film felt like it split into two parts, in terms of character focus: the
first being Plames’ tale, the second act focusing more on Wilson, Watts
is still very good – she just had the misfortune of being cast against
Sean Penn in a role so perfectly suited for him it’s incredible. I’m
also not sure I liked how the film handled her once Wilson’s famous
article was published. Watts is so strong in the first half that when
the change occurs they kind of push her aside just a bit while they get
the other half of the narrative out. I wish there was a way for them to
have handled that a little better, because I really did like her in the
role; it’s just I kind of forgot about her in act two!
Nick Nunziata: Part of the problem is that a film like this has to try and create a sense of tension and Watts is saddled with the majority of the film’s burden of keeping the film in motion. Though audiences have proven that they’re willing to accept quiet talky films it’s a hard enough sell to get people interested in a story like this without the knowledge that the director of Mr. and Mrs. Smith and The Bourne Identity is involved. Because this is a Doug Liman movie it can’t be totally inert and though the suspense is toned down compared to most spy movies there are times when the decision to focus on the paranoia of being Valerie Plame detracts from the overall experience. Also, because the film does a nice job of showcasing Watts as a resourceful and cunning field agent it’s disconcerting to have her become so passive and stripped-down once her cover is blown.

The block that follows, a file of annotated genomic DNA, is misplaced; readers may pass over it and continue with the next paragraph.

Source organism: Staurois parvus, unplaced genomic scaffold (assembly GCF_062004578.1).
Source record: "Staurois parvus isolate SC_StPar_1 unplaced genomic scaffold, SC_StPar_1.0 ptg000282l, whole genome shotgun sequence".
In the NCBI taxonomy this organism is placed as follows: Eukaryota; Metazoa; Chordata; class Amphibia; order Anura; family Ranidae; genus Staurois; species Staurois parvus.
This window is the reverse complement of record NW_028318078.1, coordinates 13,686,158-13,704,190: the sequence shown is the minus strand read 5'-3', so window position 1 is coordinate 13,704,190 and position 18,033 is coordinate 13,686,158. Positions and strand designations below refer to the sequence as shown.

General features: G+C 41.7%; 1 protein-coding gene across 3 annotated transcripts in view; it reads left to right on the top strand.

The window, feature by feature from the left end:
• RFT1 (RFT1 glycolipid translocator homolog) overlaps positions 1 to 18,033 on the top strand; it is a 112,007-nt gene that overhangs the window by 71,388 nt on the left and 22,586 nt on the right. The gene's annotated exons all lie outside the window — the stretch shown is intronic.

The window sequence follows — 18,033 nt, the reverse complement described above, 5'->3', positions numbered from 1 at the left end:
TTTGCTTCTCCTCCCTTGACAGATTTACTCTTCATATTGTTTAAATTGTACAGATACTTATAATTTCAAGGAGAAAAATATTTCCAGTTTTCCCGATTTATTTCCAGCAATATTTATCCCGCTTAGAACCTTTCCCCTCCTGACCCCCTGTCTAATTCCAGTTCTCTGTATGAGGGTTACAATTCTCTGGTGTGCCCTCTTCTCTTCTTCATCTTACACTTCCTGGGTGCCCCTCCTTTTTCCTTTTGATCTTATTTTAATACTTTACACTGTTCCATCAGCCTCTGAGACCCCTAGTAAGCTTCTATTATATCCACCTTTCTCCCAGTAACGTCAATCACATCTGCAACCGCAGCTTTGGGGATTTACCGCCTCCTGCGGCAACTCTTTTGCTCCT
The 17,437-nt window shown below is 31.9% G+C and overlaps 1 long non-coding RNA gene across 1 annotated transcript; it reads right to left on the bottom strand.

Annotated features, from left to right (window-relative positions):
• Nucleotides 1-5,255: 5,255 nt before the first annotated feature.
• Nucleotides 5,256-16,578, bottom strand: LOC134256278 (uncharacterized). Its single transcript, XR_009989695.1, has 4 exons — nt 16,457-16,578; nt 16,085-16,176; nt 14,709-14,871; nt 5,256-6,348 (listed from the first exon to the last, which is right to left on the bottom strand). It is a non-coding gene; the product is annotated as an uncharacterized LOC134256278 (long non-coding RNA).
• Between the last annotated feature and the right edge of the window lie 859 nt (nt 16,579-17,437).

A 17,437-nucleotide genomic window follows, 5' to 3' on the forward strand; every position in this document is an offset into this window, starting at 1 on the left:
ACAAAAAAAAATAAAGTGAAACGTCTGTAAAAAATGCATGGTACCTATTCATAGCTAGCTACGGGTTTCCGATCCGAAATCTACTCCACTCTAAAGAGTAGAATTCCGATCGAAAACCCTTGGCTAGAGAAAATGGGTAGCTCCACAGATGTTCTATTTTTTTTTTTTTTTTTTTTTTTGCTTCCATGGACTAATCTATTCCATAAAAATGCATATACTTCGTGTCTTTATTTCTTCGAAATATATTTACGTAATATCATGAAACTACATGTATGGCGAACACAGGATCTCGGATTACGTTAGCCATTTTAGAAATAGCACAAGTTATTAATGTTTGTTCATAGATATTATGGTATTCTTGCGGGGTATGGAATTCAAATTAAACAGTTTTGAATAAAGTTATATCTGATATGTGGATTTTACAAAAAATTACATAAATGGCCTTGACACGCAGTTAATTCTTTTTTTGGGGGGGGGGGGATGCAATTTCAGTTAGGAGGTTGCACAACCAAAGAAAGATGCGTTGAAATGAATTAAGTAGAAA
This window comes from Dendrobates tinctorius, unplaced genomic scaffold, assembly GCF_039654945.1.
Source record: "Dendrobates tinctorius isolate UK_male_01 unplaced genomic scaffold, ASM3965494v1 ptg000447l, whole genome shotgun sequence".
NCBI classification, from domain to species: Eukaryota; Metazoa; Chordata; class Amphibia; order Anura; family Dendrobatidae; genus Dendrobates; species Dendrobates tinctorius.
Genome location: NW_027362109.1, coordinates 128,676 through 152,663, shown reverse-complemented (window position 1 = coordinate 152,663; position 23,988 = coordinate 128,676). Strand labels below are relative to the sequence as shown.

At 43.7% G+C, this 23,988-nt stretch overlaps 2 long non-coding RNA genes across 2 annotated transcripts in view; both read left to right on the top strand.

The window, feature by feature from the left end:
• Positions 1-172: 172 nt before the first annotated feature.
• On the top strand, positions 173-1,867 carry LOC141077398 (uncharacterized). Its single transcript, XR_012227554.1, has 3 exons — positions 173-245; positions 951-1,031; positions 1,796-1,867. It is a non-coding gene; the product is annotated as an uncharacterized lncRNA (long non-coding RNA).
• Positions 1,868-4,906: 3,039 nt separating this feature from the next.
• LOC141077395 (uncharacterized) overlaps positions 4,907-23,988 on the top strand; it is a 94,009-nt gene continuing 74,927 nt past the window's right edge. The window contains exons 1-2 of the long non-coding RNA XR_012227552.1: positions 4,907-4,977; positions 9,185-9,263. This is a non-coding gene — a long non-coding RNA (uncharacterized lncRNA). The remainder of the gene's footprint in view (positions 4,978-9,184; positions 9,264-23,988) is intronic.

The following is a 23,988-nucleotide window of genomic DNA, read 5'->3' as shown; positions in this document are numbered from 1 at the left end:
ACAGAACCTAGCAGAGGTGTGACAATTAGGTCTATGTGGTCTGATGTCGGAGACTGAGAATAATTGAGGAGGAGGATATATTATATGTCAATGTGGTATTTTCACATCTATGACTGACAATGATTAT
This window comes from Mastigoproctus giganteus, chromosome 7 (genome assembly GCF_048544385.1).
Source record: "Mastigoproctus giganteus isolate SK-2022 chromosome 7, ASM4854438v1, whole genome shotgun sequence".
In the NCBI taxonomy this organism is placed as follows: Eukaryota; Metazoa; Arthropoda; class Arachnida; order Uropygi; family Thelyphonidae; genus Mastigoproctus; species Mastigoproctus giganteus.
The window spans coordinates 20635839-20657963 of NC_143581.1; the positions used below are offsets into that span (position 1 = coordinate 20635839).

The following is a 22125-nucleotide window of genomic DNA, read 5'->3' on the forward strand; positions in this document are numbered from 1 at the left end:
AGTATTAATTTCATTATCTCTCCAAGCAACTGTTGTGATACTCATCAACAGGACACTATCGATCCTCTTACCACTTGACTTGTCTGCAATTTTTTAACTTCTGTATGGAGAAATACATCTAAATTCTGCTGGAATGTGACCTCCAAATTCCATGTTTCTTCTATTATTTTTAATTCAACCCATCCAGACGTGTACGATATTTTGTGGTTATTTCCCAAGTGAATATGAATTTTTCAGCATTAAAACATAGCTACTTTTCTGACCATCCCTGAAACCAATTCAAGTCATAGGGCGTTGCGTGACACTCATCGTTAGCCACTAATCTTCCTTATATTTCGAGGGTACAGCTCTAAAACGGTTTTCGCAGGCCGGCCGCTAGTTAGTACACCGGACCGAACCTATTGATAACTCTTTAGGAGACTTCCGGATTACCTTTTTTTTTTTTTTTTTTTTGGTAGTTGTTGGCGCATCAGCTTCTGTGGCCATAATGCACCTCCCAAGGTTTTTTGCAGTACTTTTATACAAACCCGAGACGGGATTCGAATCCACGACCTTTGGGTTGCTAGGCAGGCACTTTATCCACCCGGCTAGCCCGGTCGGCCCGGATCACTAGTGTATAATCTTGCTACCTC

Steve Murphy: Actually, if you had told people that the same guy that
directed those two would be doing this one, I’m certain they’d be
expecting plenty of fights, chases and explosions. It’s a testament to
Liman that he was able to manufacture a film without most of those
aspects, and have it turn out decent. While the script is flawed the
same cannot be said for the acting. If only the filmmakers had found a
way to have kept the story more focused – perhaps even dispersing the